Jesus’ prediction about Peter denying him 3 time came to pass when Peter was standing in the courtyard of Caiaphas’ house. (Luke 22:54-62) (Matthew 26:69–75) (Mark 14:66–72) (John 18:25–27)

After Peter denied Jesus he wept bitterly; which was a sign of repentance. After Jesus was resurrected and showed himself to the disciples, he restored Peter. This shows the boundless mercy of God. (John 21:1-19)

High Priest Annas, King Herod, and Hight Priest Caiaphas
High Priest Annas, King Herod, and Hight Priest Caiaphas

How to Visit the House of the High Priest Caiaphas

The House of the High Priest Caiaphas is now a Roman Catholic Church called Church of Saint Peter in Gallicantu (Rooster’s crow in Latin).

As with everything in Jerusalem, the church has a storied history. First, a Byzantine church was built on the site in 457 AD.  It was later destroyed by Muslims in 1010. Then the church was rebuilt by the Crusaders in 1102 and given its present name. Fast forward to 1219 and the church was destroyed by the Ottoman Turks. A chapel was built in 1300 that was in ruins by 1320. The church that exists today was built in 1931. (And it looks like it’s here to stay!)

The Courtyard of the current church features a statue depicting Peter’s denial of Jesus. It includes Peter, the rooster that crowed, a maid, a servant, and a Roman soldier. And there is a rooster on a black cross on the church roof that symbolizes Peter’s denial of Christ before the cock crowed.

The Church of Saint Peter in Gallicantu is located on the eastern slope of Mount Zion, a few feet from Zion Gate. It can be accessed via Malki Tsedek Street. It is Monday-Saturday from 8:30am-5:00pm and is free.

The church rents rooms for up to 3 days. In addition, there is a gift shop and a cafeteria that sells both hot and cold beverages. Hang out and get to know other travelers! For more information, call +972 (0)2 673 17 39.

  • The Church of Saint Peter in Gallicantu
  • Rooster on top of the cross
  • Interior of the Church of Saint Peter in Gallicantu
  • Jesus on the way to Caiaphas' house after his arrest

House of the High Priest Caiaphas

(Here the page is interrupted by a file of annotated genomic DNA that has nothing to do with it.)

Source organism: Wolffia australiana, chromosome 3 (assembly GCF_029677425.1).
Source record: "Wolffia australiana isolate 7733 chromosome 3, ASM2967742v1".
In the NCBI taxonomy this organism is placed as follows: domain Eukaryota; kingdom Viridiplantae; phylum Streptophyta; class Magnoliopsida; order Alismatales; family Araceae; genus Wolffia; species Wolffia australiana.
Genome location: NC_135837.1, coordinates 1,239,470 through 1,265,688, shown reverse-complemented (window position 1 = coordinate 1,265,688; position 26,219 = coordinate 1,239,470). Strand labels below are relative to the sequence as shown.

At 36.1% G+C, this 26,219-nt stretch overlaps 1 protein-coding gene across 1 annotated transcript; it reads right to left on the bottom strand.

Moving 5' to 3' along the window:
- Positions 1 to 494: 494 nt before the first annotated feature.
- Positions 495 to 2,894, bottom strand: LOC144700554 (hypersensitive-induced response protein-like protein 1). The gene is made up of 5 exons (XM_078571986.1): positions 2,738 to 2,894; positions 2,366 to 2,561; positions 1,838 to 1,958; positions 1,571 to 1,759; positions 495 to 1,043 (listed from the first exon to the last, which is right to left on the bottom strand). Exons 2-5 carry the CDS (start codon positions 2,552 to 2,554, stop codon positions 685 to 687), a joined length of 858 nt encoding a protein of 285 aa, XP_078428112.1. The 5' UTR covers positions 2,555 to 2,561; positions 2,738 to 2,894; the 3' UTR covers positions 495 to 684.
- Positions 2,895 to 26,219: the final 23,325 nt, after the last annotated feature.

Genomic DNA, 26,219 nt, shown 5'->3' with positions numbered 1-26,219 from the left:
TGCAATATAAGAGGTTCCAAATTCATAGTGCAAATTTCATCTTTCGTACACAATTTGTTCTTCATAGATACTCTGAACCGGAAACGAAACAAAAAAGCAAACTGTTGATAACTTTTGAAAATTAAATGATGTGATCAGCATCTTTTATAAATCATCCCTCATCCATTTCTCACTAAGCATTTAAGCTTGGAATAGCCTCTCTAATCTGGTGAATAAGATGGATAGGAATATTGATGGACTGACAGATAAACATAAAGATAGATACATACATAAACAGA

Opening Hours: Open Monday-Saturday 8:30am-5:00pm. Closed on Sundays.
Phone #: +972 (0)2 673 17 39
Cost: Free
Location: A few feet from the Zion Gate via Malki Tsedek Street

14. Via Dolorosa

The Via Dolorosa (Latin for “Sorrowful Way” or “Way of Suffering”) is the route that Jesus walked on the way to his crucifixion. He was carrying his cross and surrounded by Roman soldiers.

It starts at Roman Governor Pontius Pilate’s Palace where Jesus was condemned to death and beaten. And it ends at the Church of the Holy Sepulchre where Jesus was crucified and buried.

The .3 mile route is marked by the 14 Stations of the Cross, each commemorating a specific event from Jesus’ last day.

You can walk the route on your own or take a tour. If you do the walk on your own, I recommend downloading the Via Dolorosa app. It gives you a self-guided tour with GPS tracking, a map, and a narrator. It costs $4.

Every Friday the Franciscans lead a procession along the Via Dolorosa. It starts at 4:00pm in the Summer and 3:00pm in the Winter. They meet at the Monastery of the Flagellation by the Lions Gate. The monks carry wood crosses. All pilgrims are invited.

Station of the cross
The 9th Station of the Cross

The 14 Stations of the Cross

  • 1. Jesus is condemned to death
  • 2. Jesus accepts the cross
  • 3. Jesus falls the first time
  • 4. Jesus meets his mother
  • 5. Simon of Cyrene carries the cross
  • 6. Veronica wipes the face of Jesus
  • 7. Jesus falls the second time
  • 8. Jesus meets the women of Jerusalem
  • 9. Jesus falls the third time
  • 10. Jesus is stripped his garments
  • 11. Crucifixion: Jesus is crucified (nailed to the cross)
  • 12. Jesus dies on the cross
  • 13. Jesus’ body is removed from the cross
  • 14. Jesus is laid in the tomb and covered in incense
Sign marking the Via Dolorosa in Hebrew, Arabic, and English
Sign marking the Via Dolorosa in Hebrew, Arabic, and English

Via Dolorosa

Opening Hours: Always Open
Cost: Free
Location: Multiple Locations in Old City Jerusalem

➡️ Explore Guided Walking Tours of the Via Dolorosa Here

15. The Golden Gate

The Golden Gate (also known as the Gate of Mercy) is a stone gate on the eastern wall of Jerusalem’s Old City. It is the only gate facing the Mount of Olives.

Christians believe when Jesus returns he will enter through the Golden Gate!!! (Ezekiel 43:1-5)

Another fascinating fact about the Golden Gate is that it has been closed for over 500 years!!! This fulfills a prophecy in both the both the Christian Bible and the Jewish Tanakh that the gate would remain shut because the Lord had entered through it. (Ezekiel 44:1-3)

The Golden Gate leads to the Temple Mount
The Golden Gate leads to the Temple Mount

Biblical Events at the Golden Gate

Two really important Christian events took place at the Golden Gate. First, on Palm Sunday Jesus rode a donkey down the Mount of Olives and triumphantly entered Jerusalem through the Golden Gate.

Secondly, according to several non-biblical accounts (including the Gospel of James), Mary’s parents Anne and Joachim met at the Golden Gate after Mary had an encounter with an angel.